Mayors and local governments are leading efforts to ensure the global commitment to the Sustainable Development Goals and 2030 Agenda can be met.
Mayors and local governments are leading efforts to ensure the global commitment to the Sustainable Development Goals and 2030 Agenda can be met. But this cannot be done without a shift towards sustainable governance and cooperation between all levels of government. At the UN High-level Political Forum for Sustainable Development, held in New York this week, local leaders shared concrete examples on how to localise these goals.
Jan Vapaavuori, mayor of Helsinki, who spoke at a special EU side event today (13h15 EST), said:
“The success of the SDGs becomes real at the local level, where implementation happens. As city leaders, we are committed to sustainability and are taking action. Helsinki is the first European city, and second globally after New York City, to commit to a Voluntary Local Review of the SDG's to the UN, and encourages all European cities to follow. It is only through concrete steps like this that we will ensure a greener, more sustainable future for all.”
Cities are pioneering new ways to reinterpret this global agenda, bring it closer to citizens and assess progress at the local level. The SDGs offer a powerful framework to address future challenges, but it requires strong co-operation between all levels of government.
The Voluntary Local Review (VLR) is an idea gaining prominence among many cities, with Madrid and Bristol both set to follow Helsinki’s example. The Helsinki example successfully integrated results from 34 city agencies in 4 divisions, and has been instrumental in helping the city to develop an integrated vision for sustainability.
EUROCITIES recently launched a special task force to help cities across Europe access mutual learning, build capacity, and create commitment towards the localisation of the 2030 Agenda. Many of these best practices are also being gathered into a forthcoming report, which will identify gaps and next steps for successfully implementing the SDGs at local level.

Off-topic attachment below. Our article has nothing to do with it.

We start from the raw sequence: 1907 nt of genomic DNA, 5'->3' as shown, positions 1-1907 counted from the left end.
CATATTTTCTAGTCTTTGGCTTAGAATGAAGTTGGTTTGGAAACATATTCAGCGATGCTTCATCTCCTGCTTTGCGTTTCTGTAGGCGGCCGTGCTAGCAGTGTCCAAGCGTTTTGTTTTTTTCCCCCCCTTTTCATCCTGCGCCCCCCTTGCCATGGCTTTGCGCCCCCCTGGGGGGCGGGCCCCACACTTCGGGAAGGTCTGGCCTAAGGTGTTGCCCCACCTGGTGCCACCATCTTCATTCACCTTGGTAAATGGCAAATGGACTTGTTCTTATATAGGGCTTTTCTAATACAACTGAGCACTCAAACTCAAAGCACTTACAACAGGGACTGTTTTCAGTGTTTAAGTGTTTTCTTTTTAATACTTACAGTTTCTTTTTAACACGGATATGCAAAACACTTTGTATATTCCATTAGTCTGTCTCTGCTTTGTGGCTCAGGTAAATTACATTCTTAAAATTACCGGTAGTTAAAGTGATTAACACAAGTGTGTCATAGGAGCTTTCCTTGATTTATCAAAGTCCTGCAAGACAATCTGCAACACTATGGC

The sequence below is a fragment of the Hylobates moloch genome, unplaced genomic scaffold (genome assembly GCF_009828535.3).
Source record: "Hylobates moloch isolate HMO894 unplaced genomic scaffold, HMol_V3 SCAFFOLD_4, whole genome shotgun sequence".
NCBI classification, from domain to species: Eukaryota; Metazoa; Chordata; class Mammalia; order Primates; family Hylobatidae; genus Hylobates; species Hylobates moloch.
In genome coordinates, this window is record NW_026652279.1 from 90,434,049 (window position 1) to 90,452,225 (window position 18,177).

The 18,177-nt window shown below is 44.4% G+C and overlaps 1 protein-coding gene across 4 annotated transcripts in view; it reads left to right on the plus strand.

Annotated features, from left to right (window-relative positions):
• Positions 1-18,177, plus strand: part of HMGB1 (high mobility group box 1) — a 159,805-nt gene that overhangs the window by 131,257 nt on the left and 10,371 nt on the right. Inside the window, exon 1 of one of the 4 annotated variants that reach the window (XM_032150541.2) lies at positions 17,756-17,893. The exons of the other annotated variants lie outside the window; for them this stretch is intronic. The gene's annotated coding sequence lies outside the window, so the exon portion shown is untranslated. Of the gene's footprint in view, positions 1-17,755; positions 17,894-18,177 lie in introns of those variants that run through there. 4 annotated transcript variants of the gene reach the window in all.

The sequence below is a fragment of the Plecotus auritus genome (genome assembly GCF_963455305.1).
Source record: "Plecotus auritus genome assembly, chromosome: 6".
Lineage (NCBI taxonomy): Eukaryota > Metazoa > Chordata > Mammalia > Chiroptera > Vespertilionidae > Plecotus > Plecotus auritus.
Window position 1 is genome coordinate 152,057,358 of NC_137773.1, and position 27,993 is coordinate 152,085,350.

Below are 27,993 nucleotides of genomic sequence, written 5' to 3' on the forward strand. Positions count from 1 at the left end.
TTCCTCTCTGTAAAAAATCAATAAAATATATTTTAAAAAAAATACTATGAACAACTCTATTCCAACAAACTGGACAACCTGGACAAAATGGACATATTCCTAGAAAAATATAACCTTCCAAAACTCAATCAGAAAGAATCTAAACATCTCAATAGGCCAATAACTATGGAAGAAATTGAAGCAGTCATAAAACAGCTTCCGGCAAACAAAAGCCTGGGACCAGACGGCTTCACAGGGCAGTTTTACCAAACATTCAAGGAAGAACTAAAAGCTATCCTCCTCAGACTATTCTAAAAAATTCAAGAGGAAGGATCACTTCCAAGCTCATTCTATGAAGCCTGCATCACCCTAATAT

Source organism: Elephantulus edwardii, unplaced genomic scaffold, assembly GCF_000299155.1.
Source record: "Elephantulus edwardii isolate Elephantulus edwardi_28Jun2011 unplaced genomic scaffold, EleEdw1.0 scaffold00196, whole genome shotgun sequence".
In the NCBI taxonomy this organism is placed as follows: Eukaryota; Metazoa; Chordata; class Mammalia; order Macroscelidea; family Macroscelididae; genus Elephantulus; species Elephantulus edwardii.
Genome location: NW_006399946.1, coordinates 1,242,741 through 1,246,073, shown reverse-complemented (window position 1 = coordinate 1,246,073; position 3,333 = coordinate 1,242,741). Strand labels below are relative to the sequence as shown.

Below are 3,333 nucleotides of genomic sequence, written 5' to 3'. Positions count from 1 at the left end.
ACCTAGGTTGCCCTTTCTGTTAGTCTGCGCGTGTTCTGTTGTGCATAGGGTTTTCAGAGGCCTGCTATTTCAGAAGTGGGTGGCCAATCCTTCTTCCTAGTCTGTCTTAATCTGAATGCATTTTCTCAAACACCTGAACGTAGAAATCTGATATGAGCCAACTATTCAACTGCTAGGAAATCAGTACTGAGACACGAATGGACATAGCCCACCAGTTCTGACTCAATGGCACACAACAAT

Anna Lisa Boni, secretary general, EUROCITIES, said:
“Cities are the front line for success. We want to reconcile citizens with politics, and humans with the planet. It’s clear that 65% of the SDGs cannot be achieved without cities’ involvement. So we are using this opportunity to ask international leaders to work with us, to ensure a sustainable transition. Through city networks like EUROCITIES we can bolster the momentum of pioneer cities, share best practices, raise the voice of cities, and inspire other levels of government.”
Cities are also proving to be innovators, by, for example, creating new models of governance.
Jan van Zanen, mayor of Utrecht, said:
“Cities are bringing citizens closer to the local-global sustainability agenda. Utrecht works with local stakeholders, businesses, social entrepreneurs, knowledge institutes and grassroot initiatives to raise awareness. Using the SDGs framework helps us to create healthy urban living for everyone.”
Many European cities are frontrunners in making the SDGs work locally. With more cities on board, and better coordination between all levels of government and actors, this blueprint can become reality.
Notes to Editors:
- EUROCITIES is the political platform for major European cities. We network the local governments of over 140 of Europe’s largest cities and more than 40 partner cities that between them govern some 130 million citizens across 39 countries. www.eurocities.eu
- Cities involved in EUROCITIES new SDGs task force are: Amiens Amsterdam Athens Barcelona Bergen Berlin Beylikduzu Bologna Bonn Braga Bristol Brussels Chemnitz Cologne Copenhagen Dortmund Dresden Espoo Florence Gdańsk Ghent Gijon Glasgow Gothenburg Guimarães Hamburg Helsinki Karlsruhe Kiel Leeds Leipzig Lille Metropole Liverpool Lodz London Madrid Malmö Mannheim Munich Münster Nacka Oostende Oslo Riga Strasbourg Stuttgart Tampere Terrassa Tilburg Toulouse Turku Utrecht Valladolid Vantaa Verona Vienna Warsaw
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